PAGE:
Colonel Banjo. “A hamburger steak is a hamburger
steak, whether it is alive or not!”

“I tell you, this may not be a Rak,” persisted
Files. “We will know, when the cloud gets nearer,
whether it is the breath of a Rak or not. If it
has no smell at all, it is probably a fog; but If
it has an odor of salt and pepper, it is a Rak and
we must prepare for a desperate fight.”

They all eyed the dark cloud fearfully. Before
long it reached the frightened group and began
to envelop them. Every nose sniffed the cloud
–and every one detected in it the odor of salt and
pepper.

“The Rak!” shouted Private Files, and with a
howl of despair the sixteen officers fell to the
ground, writhing and moaning in anguish.
Queen Ann sat down upon a rock and faced the
cloud more bravely, although her heart was beating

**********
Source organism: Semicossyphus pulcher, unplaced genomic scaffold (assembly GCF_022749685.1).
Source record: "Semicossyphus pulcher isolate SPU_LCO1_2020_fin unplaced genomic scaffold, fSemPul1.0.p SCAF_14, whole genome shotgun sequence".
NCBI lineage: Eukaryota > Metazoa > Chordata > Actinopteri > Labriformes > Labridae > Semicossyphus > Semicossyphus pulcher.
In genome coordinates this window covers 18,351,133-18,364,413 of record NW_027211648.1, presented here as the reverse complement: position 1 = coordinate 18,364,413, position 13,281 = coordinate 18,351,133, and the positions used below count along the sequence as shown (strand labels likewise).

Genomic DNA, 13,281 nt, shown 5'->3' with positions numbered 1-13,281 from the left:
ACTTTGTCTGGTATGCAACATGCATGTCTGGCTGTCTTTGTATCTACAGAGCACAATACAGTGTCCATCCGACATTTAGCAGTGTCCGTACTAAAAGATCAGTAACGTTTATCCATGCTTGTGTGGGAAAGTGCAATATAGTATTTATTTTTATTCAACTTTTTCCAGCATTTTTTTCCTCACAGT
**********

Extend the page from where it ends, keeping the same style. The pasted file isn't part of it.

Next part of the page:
fast. As for Files, he calmly loaded his gun
and stood ready to fight the foe, as a soldier
should.

They were now in absolute darkness, for the
cloud which covered the sky and the setting sun
was black as ink. Then through the gloom appeared
two round, glowing balls of red, and Files at once
decided these must be the monster’s eyes.

He raised his gun, took aim and fired.

There were several bullets in the gun, all
gathered from an excellent bullet-tree in Oogaboo,
and they were big and hard. They flew toward the
monster and struck it, and with a wild, weird cry
the Rak came fluttering down and its huge body
fell plump upon the forms of the sixteen officers,
who thereupon screamed louder than before.

“Badness me!” moaned the Rak. “See what
you’ve done with that dangerous gun of yours!”

“I can’t see,” replied Files, “for the cloud
formed by your breath darkens my sight!”

“Don’t tell me it was an accident,” continued
the Rak, reproachfully, as it still flapped its
wings in a helpless manner. “Don’t claim you
didn’t know the gun was loaded, I beg of you!”

“I don’t intend to,” replied Files. “Did the
bullets hurt you very badly?”

“One has broken my jaw, so that I can’t open
my mouth. You will notice that my voice sounds
rather harsh and husky, because I have to talk